South Africa: Using Trade Laws to Protect African Interests

Originally published in THIS DAY, a Nigerian legal publication.

As African stakeholders increase trade with their counterparts in other countries, they are falling under foreign trade laws or themselves utilising domestic trade laws in their battle for market share.  However, not all governments are adequately equipped to tackle trade-related issues and continued diligence needs to come from the private sector (both businesses and individuals) to protect foreign and domestic market share.

One area where African governments and businesses have been quite active in recent years has been in the area of trade remedy laws - anti-dumping and countervailing duty, or safeguard measures.  African countries, whether it be the companies or the governments themselves, have recently been named in antidumping duty actions in countries ranging from the United States and the European Union to China, India, Brazil, and Mexico.  In other words, stakeholders have convinced their governments to initiate actions to protect them from unfairly traded (or dumped) African imports.  And the trade remedy actions are not just against the strongest African trading nations like South Africa and Egypt, but increasingly against a new group of manufacturing and exporting countries on the continent like Nigeria, Kenya, and Tunisia.  The products named have varied from the simple (copy paper and flowers) to the more highly manufactured (steel, machinery, and chemicals), so nothing is off limits these days.  This demonstrates that African imports are trading at significant levels in a number of countries and if they want to maintain market share, they must be prepared to defend themselves.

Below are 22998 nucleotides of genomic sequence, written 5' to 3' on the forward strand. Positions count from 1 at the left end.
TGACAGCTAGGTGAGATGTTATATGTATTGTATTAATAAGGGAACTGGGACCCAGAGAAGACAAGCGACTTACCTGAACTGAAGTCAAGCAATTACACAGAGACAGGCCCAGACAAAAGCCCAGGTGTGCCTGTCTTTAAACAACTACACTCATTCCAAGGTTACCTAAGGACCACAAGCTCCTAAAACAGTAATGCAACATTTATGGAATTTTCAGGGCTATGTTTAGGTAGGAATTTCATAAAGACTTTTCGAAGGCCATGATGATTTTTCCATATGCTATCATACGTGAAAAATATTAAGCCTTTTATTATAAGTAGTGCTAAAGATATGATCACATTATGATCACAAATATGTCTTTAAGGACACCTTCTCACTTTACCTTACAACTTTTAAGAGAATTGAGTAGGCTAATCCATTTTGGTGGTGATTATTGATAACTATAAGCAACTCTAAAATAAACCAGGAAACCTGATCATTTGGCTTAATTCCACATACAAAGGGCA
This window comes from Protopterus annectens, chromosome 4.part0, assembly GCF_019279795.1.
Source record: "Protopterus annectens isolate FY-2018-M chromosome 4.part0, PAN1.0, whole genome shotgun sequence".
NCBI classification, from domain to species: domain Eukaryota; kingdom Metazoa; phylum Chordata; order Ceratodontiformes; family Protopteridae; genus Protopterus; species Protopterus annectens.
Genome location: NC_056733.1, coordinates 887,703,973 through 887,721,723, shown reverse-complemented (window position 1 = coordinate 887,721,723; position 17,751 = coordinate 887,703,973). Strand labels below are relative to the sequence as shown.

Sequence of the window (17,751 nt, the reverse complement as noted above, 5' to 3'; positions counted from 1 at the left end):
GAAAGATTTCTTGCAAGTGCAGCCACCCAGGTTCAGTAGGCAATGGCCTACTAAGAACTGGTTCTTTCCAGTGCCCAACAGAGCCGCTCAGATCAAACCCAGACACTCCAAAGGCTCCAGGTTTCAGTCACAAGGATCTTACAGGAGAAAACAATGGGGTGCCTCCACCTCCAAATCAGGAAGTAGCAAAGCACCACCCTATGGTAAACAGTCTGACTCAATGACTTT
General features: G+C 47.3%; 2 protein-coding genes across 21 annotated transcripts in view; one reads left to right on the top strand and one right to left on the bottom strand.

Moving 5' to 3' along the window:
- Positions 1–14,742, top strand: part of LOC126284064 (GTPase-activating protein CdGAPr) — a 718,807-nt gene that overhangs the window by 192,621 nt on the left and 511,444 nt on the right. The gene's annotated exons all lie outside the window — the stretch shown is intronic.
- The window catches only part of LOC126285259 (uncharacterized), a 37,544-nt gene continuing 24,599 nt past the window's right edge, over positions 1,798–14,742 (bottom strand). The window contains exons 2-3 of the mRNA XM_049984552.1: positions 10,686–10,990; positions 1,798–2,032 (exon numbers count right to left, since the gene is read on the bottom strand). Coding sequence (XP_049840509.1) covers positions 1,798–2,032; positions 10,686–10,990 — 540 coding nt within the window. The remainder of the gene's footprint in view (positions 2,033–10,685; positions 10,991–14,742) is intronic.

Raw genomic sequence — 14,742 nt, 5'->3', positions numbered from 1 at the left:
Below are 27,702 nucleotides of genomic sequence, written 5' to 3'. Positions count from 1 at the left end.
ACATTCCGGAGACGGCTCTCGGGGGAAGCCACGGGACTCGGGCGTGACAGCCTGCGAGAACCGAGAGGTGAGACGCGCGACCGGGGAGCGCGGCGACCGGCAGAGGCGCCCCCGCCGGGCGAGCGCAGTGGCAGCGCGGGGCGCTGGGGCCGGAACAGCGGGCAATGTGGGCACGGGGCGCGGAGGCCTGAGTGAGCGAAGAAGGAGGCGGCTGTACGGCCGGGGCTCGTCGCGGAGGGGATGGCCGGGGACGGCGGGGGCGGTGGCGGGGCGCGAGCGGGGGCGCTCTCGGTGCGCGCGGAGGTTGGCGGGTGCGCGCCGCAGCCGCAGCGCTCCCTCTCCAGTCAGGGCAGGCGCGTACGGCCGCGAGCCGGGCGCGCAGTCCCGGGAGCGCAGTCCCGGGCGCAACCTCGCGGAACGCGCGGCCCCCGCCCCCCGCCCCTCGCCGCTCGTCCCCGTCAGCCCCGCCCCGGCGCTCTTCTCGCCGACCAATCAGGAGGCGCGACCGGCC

In a typical trade remedy action, the amount of tariff imposed (if any) depends on the capability of the African stakeholders to mount a legal defence demonstrating that there was little or no dumping or material injury caused by the imports to the local industry.  In many cases, African stakeholders have gone into these foreign legal jurisdictions and demonstrated that they were not in the wrong and have continued trading with success.  But it was only by actively partaking in the process that this could occur.  Failure to participate normally results in the assessment of a high tariff on imports and loss of the market.